first storing means for storing character data of said characters; and
first mosaic size data outputting means for designating a period during which bit serial character data outputted by a register means of said mosaic picture display apparatus is to be held by outputting horizontal mosaic size data corresponding to the number of dots in the horizontal direction to be mosaically displayed on a screen of said raster scan monitor;
said mosaic display apparatus including reading means for periodically reading-out said character data from said first storing means in association with a clock signal which is generated for displaying dots in a horizontal direction on said raster scan monitor; said register means converting to bit serial data said character data which is read by said reading means; control signal generating means for receiving said horizontal mosaic size data and for controlling a period during which said bit serial character data outputted by said register means is held by outputting, in accordance with said horizontal mosaic size data read from said external storage unit, a control signal indicative of a starting end dot data in the horizontal direction of each mosaic at every timing when said raster scan monitor is scanned by the dots whose number in the horizontal direction corresponds to said horizontal mosaic size data;
holding means for temporarily holding only the starting end dot data of the bit serial character data outputted from said register means in response to said control signal and continuously outputting said starting end dot data until a succeeding control signal is applied thereto from said control means; and means for generating a video signal in accordance with only said starting end dot data from said holding means and supplying said raster scan monitor with said video signal.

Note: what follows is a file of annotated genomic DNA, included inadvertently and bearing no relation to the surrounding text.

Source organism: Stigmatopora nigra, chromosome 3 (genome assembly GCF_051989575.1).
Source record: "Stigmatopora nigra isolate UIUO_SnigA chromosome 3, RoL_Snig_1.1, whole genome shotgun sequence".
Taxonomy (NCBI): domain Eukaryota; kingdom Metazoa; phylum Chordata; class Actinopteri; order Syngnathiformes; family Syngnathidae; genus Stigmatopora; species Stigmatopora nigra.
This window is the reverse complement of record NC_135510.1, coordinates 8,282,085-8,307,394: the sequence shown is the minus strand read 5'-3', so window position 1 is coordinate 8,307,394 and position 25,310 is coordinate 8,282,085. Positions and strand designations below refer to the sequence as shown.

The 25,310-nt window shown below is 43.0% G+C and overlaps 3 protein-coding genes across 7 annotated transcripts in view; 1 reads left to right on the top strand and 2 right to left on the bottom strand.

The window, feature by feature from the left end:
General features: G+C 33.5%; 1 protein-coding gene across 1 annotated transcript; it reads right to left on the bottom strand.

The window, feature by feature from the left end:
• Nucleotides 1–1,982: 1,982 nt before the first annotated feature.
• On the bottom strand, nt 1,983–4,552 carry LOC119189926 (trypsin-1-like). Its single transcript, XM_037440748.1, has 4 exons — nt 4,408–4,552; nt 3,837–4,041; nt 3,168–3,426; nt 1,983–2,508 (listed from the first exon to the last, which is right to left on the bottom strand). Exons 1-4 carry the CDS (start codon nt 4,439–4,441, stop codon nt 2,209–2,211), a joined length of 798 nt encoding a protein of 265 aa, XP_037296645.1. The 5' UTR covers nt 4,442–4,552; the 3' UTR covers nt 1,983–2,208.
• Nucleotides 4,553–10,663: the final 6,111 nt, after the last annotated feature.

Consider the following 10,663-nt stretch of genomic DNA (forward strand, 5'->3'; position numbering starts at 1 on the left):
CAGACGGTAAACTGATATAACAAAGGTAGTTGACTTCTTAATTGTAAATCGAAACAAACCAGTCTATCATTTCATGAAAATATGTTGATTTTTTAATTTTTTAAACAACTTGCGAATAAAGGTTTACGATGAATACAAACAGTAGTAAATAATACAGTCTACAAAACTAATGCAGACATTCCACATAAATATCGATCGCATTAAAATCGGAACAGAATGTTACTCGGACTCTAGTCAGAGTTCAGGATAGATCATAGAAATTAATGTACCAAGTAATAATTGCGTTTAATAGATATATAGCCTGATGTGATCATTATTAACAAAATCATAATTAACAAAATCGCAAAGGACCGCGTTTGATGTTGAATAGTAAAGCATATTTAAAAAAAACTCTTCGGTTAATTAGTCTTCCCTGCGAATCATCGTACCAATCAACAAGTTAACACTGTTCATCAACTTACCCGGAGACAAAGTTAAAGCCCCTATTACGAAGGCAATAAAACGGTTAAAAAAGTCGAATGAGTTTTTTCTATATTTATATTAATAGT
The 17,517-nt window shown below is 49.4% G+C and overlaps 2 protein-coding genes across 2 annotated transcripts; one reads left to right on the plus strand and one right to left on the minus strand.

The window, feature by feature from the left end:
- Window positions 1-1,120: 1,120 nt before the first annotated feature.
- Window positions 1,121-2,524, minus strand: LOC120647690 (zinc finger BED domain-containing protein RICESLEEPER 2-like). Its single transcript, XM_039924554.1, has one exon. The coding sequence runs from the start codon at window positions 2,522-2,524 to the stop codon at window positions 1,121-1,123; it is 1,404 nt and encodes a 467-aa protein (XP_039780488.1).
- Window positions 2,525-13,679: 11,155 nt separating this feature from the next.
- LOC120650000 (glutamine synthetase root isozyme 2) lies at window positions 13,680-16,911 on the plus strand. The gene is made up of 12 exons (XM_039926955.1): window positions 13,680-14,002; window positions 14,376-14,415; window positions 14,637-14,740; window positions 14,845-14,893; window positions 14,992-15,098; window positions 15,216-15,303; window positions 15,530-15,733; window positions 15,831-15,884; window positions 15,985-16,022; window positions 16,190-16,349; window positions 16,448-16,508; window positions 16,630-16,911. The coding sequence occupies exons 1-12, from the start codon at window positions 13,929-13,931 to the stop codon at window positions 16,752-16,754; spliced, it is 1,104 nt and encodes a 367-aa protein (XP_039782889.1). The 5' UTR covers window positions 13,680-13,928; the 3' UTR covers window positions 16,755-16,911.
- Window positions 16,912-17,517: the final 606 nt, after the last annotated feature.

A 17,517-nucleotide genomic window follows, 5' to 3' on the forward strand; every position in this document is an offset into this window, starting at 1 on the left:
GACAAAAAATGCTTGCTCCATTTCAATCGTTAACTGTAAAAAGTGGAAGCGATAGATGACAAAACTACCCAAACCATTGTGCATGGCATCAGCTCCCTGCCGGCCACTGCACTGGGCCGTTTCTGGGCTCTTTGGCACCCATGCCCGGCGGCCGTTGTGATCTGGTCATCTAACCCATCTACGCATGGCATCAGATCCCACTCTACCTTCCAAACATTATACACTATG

7. An external storage unit according to claim 6, further comprising second mosaic size data outputting means for outputting vertical mosaic size data corresponding to the number of dots in the vertical direction to be mosaically displayed on said screen of said raster scan monitor;
wherein said reading means includes addressing means for designating for each mosaic an address in said first storing means in accordance with said vertical mosaic size data, said address corresponding to the start of said mosaic in said vertical direction.
Description

This is a continuation of application Ser. No. 07/793,735, filed Nov. 19, 1991, now abandoned.

BACKGROUND OF THE INVENTION